I think what that verse is saying that if you have believed in something false all your life up to this point and then confronted with the Gospel and reality of Jesus Christ, you are held accountable for rejecting Him if you still hold on to your false beliefs. No one can be held accountable for evidence they have not seen or experienced. As to the verse John 3:18; don't isolate it from the whole chapter. Everything that is said before that verse and afterward should clarify the meaning for you.
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Re: Lewis and Inclusionism

Postby Theophilus » 01 Feb 2010, 19:05

God has promised that anyone who truly seeks him will find him. If he is looking in the wrong place because he has been taught to serve a false God I think that God will find a way to reveal himself to him. Acts 10 tells of a man named Cornelius who was seeking God and God brought him into contact with Peter so Peter could explain the way of salvation to him.
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Re: Lewis and Inclusionism

Postby Fairfax » 02 Feb 2010, 16:53

Are there other places in the Bible to back this up? Emeth, I believe was already in the barn (in heaven) when he met Aslan, so I'm not sure it is the same as with the man in Acts.
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Re: Lewis and Inclusionism

Postby Karen » 02 Feb 2010, 17:40

Fairfax wrote:I was reading today the oft-repeated verse of John 3:18: "He that beleiveth in him is not condemned: but he that beleiveth not is condemned already, becuase he has not beleived in the name of God's only begotten son."

The key word here is the name. This verse seems to imply that one must know God by the right name, or he won't get inot heaven. Theregore a real-life Emeth would be condemned to hell, for merely getting the names of Tash and Aslan confused, even though he sought Truth.


In the culture of Jesus' day (as it is to a certain extent in ours), your name was your identity. Think of all the biblical figures who had their names changed: Abram/Abraham, Sarai/Sarah, Jacob/Israel, Simon/Cephas, etc. These changes denoted a shift in the identity of the person, not merely a change in spelling. So the verse in John is really saying that one must believe in the identity of Jesus: i.e. that he is the way, the truth and the life. A real-life Emeth would not be condemned, because he was indeed seeking that way and that truth. At any rate, that's how I see it. :smile:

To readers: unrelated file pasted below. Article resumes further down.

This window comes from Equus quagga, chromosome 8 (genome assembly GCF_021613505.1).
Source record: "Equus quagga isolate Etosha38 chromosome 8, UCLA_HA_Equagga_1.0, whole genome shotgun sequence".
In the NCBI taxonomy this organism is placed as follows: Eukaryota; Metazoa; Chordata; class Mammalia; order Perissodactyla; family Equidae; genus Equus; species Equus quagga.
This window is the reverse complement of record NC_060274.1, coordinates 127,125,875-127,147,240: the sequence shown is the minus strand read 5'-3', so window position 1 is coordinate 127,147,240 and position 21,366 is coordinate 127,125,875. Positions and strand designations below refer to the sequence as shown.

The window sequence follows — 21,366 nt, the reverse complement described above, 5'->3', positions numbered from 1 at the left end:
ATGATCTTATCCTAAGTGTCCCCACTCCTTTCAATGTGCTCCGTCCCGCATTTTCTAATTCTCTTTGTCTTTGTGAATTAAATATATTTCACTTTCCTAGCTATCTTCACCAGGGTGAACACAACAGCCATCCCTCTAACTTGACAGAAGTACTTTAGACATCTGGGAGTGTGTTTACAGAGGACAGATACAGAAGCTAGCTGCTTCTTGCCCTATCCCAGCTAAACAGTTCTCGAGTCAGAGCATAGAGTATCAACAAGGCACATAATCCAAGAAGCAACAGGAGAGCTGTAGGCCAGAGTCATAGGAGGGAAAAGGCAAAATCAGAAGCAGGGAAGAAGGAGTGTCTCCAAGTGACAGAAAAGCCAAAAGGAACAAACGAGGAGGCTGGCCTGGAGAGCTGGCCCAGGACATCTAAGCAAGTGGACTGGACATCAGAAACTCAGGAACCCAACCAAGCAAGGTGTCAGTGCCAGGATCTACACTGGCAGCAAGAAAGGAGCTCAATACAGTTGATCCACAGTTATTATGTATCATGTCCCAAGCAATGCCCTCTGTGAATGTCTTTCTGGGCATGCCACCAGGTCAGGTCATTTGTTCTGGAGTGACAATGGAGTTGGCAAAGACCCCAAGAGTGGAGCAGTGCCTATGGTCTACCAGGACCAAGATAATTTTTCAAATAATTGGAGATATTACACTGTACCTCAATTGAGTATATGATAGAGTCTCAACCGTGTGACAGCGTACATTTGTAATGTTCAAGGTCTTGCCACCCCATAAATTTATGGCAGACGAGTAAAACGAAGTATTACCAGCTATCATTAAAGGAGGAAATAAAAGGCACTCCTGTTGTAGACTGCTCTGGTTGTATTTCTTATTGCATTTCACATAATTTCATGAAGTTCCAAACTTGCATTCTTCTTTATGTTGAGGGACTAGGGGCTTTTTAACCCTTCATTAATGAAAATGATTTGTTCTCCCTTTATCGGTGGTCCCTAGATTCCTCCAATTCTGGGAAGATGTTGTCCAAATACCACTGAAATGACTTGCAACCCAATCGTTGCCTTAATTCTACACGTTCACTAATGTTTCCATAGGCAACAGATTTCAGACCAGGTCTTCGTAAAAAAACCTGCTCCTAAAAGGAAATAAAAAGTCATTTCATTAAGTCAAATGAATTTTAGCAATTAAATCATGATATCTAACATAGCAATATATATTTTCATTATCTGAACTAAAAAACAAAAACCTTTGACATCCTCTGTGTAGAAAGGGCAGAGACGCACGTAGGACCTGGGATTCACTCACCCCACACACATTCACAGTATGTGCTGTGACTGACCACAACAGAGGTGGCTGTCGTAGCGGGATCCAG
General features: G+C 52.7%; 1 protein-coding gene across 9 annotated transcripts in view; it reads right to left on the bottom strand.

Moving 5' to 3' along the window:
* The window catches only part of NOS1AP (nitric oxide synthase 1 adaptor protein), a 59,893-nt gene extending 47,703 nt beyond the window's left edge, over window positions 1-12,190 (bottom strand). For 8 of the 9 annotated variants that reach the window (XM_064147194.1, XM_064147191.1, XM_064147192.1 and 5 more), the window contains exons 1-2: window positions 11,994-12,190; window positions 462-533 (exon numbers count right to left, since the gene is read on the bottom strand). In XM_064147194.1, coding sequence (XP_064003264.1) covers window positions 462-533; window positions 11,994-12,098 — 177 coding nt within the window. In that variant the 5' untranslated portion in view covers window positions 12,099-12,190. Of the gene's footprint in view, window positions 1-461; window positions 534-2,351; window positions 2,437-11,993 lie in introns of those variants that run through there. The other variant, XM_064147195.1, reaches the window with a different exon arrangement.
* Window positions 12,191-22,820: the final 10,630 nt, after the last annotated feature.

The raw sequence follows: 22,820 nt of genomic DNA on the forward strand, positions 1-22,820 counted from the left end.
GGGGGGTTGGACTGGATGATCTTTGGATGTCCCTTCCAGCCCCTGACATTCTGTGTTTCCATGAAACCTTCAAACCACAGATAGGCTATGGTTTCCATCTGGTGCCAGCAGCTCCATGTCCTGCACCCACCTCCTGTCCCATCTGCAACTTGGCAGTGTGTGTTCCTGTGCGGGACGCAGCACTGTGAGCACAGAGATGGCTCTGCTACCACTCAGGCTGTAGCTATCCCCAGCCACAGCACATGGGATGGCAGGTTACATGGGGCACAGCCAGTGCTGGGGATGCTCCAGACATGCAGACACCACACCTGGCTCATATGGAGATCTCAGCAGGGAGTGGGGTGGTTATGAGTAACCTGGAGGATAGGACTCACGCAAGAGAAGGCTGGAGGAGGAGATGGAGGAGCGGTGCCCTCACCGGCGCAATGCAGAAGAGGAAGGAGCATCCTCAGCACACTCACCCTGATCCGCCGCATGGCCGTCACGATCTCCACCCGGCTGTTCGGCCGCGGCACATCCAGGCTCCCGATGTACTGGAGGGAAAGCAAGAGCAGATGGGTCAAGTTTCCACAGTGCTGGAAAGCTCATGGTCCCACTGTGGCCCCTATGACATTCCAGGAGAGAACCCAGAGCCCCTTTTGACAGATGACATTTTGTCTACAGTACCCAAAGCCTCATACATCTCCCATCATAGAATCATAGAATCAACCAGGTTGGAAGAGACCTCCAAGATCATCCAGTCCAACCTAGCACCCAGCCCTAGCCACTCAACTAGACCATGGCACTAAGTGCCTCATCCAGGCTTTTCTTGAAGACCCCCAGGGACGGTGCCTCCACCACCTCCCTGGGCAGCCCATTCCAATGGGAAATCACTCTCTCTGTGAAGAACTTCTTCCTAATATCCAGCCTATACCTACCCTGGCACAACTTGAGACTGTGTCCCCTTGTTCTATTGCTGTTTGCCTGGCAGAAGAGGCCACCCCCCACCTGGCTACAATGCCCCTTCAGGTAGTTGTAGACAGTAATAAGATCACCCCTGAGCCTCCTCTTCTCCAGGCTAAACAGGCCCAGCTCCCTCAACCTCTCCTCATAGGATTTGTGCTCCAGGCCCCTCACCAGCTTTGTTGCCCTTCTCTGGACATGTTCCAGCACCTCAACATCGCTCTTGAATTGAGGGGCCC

I have always imagined that paradise will be a kind of library. -- Jorge Luis Borges
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Re: Lewis and Inclusionism

Postby agingjb » 02 Feb 2010, 20:00

Is "Blessed are they which do hunger and thirst after righteousness: for they shall be filled." relevant?
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Re: Lewis and Inclusionism

Postby Fairfax » 03 Feb 2010, 03:11

Okay, thanks, I think I've got it now.
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Re: Lewis and Inclusionism

Postby Dan65802 » 17 Feb 2010, 21:47

Fairfax wrote:Are there other places in the Bible to back this up? Emeth, I believe was already in the barn (in heaven) when he met Aslan, so I'm not sure it is the same as with the man in Acts.


Remember that this is a "supposal", not an allegory. I'm not sure we can say the stable represents heaven but is rather a strictly Narnian "way station" between old Narnia and True Narnia. It would be better to look at Lewis's direct teaching on the subject rather than make suppositions regarding the supposal. If I remember correctly, Lewis addresses the subject of those who have served false gods, have not heard the gospel but have been good in heart in Mere Christianity. I believe his answer was that he didn't know what their eternal destination would be.

- Dan -
"Returning hate for hate multiplies hate, adding deeper darkness to a night already devoid of stars. Darkness cannot drive out darkness: only light can do that. Hate cannot drive out hate: only love can do that." - Martin Luther King